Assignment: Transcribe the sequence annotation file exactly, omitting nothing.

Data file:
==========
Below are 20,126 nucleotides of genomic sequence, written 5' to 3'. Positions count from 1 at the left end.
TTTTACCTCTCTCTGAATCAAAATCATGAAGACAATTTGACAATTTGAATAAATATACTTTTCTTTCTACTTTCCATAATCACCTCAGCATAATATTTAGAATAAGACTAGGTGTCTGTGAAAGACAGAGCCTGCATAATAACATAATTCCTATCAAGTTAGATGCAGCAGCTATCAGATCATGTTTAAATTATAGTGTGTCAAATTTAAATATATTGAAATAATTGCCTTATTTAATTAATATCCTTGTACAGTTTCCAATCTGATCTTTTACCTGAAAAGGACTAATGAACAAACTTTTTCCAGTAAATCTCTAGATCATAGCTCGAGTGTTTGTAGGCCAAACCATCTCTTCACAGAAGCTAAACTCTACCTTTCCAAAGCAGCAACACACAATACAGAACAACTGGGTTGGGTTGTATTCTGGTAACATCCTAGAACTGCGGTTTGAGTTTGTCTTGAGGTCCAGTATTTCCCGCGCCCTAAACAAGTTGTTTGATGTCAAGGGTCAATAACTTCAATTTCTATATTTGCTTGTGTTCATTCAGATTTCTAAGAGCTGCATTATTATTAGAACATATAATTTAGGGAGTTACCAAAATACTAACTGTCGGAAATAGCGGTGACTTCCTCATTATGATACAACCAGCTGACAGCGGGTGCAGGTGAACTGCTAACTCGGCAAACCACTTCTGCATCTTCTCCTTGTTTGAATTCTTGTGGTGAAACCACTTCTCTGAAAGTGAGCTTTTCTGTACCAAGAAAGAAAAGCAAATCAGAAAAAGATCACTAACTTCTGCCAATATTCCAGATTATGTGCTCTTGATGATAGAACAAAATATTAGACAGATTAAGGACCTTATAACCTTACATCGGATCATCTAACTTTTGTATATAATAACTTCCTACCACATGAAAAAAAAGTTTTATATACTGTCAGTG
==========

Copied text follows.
Below are 20,126 nucleotides of genomic sequence, written 5' to 3'. Positions count from 1 at the left end.
TTTTACCTCTCTCTGAATCAAAATCATGAAGACAATTTGACAATTTGAATAAATATACTTTTCTTTCTACTTTCCATAATCACCTCAGCATAATATTTAGAATAAGACTAGGTGTCTGTGAAAGACAGAGCCTGCATAATAACATAATTCCTATCAAGTTAGATGCAGCAGCTATCAGATCATGTTTAAATTATAGTGTGTCAAATTTAAATATATTGAAATAATTGCCTTATTTAATTAATATCCTTGTACAGTTTCCAATCTGATCTTTTACCTGAAAAGGACTAATGAACAAACTTTTTCCAGTAAATCTCTAGATCATAGCTCGAGTGTTTGTAGGCCAAACCATCTCTTCACAGAAGCTAAACTCTACCTTTCCAAAGCAGCAACACACAATACAGAACAACTGGGTTGGGTTGTATTCTGGTAACATCCTAGAACTGCGGTTTGAGTTTGTCTTGAGGTCCAGTATTTCCCGCGCCCTAAACAAGTTGTTTGATGTCAAGGGTCAATAACTTCAATTTCTATATTTGCTTGTGTTCATTCAGATTTCTAAGAGCTGCATTATTATTAGAACATATAATTTAGGGAGTTACCAAAATACTAACTGTCGGAAATAGCGGTGACTTCCTCATTATGATACAACCAGCTGACAGCGGGTGCAGGTGAACTGCTAACTCGGCAAACCACTTCTGCATCTTCTCCTTGTTTGAATTCTTGTGGTGAAACCACTTCTCTGAAAGTGAGCTTTTCTGTACCAAGAAAGAAAAGCAAATCAGAAAAAGATCACTAACTTCTGCCAATATTCCAGATTATGTGCTCTTGATGATAGAACAAAATATTAGACAGATTAAGGACCTTATAACCTTACATCGGATCATCTAACTTTTGTATATAATAACTTCCTACCACATGAAAAAAAAGTTTTATATACTGTCAGTG